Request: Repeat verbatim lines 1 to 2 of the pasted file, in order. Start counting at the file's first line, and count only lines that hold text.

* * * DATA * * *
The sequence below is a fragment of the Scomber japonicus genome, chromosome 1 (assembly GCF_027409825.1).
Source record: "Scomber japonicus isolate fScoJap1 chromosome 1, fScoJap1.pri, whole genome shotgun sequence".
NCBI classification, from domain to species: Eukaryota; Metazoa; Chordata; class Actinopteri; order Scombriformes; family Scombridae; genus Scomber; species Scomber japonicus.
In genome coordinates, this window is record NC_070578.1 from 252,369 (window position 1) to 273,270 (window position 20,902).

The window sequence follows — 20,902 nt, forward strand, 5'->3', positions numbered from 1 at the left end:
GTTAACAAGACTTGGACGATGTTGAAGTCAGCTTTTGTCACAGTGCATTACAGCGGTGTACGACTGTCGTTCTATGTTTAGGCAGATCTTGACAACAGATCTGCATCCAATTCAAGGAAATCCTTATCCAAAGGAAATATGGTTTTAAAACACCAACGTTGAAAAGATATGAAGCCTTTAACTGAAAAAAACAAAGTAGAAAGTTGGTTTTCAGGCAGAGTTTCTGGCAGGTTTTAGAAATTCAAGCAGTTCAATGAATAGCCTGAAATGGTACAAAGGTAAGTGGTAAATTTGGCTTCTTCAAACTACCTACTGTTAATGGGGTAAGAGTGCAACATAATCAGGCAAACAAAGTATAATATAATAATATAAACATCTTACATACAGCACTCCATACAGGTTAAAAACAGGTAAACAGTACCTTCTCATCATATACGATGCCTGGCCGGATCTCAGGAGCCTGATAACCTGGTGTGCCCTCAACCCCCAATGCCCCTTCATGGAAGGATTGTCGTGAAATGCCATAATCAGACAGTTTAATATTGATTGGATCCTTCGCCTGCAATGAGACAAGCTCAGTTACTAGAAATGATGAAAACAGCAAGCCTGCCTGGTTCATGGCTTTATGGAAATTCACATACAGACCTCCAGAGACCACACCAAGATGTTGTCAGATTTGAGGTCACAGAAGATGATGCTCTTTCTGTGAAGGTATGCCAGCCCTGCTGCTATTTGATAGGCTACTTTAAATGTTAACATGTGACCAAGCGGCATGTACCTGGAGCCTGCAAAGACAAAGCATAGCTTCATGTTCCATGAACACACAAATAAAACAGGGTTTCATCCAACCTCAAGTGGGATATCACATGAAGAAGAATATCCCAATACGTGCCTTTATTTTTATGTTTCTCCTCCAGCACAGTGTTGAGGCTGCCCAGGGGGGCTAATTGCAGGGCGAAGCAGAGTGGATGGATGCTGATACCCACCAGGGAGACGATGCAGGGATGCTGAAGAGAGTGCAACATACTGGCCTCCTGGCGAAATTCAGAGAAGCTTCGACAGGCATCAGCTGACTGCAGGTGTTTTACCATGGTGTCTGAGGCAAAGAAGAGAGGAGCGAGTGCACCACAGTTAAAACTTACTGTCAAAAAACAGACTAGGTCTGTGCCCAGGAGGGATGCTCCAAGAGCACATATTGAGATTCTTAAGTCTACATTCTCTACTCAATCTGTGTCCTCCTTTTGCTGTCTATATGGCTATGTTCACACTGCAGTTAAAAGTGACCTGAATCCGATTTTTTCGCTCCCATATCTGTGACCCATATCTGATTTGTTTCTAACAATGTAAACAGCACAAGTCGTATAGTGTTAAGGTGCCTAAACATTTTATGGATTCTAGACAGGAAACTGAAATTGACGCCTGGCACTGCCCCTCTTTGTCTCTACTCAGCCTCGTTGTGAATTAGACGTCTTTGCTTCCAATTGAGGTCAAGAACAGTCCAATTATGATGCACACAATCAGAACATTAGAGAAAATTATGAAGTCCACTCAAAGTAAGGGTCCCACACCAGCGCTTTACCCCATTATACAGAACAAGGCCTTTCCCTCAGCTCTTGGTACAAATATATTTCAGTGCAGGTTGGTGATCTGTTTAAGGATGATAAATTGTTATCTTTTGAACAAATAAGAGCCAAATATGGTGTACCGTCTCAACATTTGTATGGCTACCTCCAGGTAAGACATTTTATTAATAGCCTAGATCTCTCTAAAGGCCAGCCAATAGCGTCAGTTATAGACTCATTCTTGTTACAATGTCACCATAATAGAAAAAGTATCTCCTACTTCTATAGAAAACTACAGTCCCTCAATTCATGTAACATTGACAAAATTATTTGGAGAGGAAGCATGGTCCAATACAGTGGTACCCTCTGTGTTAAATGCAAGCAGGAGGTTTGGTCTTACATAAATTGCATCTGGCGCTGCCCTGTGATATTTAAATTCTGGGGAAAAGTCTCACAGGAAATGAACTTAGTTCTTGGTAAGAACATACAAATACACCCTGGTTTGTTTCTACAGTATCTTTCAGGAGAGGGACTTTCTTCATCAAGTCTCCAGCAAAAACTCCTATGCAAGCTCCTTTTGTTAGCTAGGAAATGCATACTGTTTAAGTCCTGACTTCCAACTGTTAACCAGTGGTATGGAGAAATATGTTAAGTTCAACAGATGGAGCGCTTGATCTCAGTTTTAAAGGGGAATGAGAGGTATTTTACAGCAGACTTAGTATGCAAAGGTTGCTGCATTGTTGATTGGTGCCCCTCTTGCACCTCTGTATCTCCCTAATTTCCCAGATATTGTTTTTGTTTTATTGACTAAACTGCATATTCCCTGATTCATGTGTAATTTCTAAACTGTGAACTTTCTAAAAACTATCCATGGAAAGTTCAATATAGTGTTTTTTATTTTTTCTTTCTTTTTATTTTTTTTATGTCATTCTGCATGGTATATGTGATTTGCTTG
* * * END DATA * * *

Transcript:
The sequence below is a fragment of the Scomber japonicus genome, chromosome 1 (assembly GCF_027409825.1).
Source record: "Scomber japonicus isolate fScoJap1 chromosome 1, fScoJap1.pri, whole genome shotgun sequence".